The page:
DSU’s equestrian team was competing in its fourth season when school officials decided in January to discontinue it along with the men’s tennis team as a cost-saving measure, said DSU athletic director Derek Carter.

Newly-appointed university president Harry Williams said the inflated athletic budget outpaced other schools in their conference—the Mid-Eastern Athletic Conference—and needed to come down. Carter said the school would save $700,000 in their budget with the cuts.

The equestrian team was the brainchild of former DSU president Alan Sessoms as a means to engage the equine industry and horse culture of  Delaware. He saw the team as an “opportunity to recruit different kinds of students,” and to help bring balance to the men-women athletic divide.

Sessoms, who is now the president of the University of the District of Columbia, said he found overwhelming support from the horse community.

“It changed the attitude about the university in various communities that wouldn’t have given DSU  the time of day before. They were giving us horses, tremendous discounts on facilities, outstanding coaches and donated their time,” he said. “They’ve [DSU] cut and they’ve sacrificed. That’s their call but I don’t think it was the right answer.”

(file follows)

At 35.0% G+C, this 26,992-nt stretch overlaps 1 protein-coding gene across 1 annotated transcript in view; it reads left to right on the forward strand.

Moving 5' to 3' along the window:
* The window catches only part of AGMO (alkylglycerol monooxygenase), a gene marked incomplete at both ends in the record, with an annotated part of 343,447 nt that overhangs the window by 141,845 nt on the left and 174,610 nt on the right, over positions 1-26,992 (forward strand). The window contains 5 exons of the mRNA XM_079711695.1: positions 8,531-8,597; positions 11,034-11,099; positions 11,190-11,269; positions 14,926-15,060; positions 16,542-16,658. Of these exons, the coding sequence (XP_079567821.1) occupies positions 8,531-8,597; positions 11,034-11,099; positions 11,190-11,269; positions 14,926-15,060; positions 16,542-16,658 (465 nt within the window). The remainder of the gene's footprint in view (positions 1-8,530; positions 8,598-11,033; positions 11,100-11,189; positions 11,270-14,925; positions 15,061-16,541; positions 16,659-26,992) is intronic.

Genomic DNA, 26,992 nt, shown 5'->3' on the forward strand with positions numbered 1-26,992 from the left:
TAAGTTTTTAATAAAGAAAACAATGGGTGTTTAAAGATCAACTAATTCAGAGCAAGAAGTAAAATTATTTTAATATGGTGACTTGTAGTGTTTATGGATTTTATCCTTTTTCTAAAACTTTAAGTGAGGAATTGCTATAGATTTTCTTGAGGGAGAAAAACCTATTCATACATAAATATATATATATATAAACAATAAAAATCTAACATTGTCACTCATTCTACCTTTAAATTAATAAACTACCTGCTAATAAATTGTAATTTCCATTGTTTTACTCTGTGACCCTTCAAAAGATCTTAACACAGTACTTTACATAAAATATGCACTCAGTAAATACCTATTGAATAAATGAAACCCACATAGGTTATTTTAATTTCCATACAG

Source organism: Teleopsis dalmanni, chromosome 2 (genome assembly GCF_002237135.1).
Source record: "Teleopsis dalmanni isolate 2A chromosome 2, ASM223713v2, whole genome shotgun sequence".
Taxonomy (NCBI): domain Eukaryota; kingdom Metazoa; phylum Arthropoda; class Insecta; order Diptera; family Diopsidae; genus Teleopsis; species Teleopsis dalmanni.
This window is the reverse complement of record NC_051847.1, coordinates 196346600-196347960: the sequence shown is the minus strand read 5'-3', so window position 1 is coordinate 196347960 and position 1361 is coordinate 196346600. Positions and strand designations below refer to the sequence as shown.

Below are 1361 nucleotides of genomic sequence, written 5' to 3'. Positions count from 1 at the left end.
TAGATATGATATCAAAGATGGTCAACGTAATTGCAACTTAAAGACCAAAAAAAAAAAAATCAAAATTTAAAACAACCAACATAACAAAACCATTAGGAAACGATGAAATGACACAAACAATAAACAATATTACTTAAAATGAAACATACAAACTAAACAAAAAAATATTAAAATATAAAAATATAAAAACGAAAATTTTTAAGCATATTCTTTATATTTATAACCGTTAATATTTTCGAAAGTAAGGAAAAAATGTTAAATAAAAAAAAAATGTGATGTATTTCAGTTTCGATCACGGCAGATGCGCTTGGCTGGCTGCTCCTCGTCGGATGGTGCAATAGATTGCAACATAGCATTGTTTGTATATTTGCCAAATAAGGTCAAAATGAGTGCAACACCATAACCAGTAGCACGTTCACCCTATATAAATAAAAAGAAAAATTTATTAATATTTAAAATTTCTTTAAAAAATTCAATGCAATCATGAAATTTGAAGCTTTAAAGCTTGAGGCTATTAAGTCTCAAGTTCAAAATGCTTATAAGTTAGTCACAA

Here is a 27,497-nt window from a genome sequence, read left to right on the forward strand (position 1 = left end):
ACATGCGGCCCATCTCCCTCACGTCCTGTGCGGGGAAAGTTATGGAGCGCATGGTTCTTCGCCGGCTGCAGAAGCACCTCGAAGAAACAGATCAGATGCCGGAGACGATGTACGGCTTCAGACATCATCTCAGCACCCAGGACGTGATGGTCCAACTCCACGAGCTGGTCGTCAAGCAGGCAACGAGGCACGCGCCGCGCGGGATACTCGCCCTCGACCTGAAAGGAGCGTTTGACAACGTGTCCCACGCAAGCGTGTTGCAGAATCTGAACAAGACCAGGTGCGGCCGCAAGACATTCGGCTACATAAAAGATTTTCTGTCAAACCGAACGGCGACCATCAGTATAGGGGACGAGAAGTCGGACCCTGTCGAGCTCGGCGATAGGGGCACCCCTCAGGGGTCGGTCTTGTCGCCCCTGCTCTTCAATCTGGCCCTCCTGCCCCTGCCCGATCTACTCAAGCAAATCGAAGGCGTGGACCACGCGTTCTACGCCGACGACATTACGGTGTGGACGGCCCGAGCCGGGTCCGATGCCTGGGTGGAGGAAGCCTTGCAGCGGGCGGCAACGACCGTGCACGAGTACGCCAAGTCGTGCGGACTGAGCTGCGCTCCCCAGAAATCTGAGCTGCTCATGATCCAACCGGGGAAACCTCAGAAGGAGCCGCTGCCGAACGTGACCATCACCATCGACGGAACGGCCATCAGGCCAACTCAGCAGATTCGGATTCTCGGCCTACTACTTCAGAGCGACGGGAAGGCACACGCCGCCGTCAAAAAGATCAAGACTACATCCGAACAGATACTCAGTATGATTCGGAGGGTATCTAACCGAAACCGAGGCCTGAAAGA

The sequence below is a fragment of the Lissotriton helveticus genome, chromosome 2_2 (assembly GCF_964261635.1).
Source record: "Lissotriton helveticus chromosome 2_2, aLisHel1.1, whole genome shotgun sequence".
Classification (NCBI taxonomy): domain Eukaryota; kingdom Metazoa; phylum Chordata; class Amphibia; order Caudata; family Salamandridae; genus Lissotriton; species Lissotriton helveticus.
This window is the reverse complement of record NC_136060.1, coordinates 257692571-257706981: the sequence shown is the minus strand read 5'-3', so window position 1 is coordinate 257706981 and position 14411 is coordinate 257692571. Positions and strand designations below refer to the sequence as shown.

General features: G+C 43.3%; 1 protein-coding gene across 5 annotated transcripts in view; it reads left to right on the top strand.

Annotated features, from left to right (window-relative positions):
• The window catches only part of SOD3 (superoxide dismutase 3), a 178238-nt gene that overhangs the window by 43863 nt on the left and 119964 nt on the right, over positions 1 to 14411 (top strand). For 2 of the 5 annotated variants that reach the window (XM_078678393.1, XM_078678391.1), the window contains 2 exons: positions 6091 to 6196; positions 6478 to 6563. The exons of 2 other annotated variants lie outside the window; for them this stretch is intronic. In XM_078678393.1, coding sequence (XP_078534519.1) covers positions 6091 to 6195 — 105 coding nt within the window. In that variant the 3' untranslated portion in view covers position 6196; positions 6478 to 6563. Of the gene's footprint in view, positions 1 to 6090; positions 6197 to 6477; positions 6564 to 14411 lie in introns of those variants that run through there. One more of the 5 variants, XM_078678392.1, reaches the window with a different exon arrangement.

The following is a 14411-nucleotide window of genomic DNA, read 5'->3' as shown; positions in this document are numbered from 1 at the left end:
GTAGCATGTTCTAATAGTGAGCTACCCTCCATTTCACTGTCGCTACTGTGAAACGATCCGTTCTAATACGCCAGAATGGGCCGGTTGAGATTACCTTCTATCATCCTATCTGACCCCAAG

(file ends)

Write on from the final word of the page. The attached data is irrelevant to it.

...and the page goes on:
The team, which began with four members, expanded to 20 within two years, and was expecting more recruits in the fall. Foltz said the team travels a considerable amount to compete since so few schools in the region participate in the sport.

Melia Blakely, a Canadian recruit, signed a letter of intent with DSU but sued the school for breach of contract when the team was eliminated. Blakely’s lawyer Ron Polinquin said his client reached an out-of-court settlement and will not attend DSU in the fall.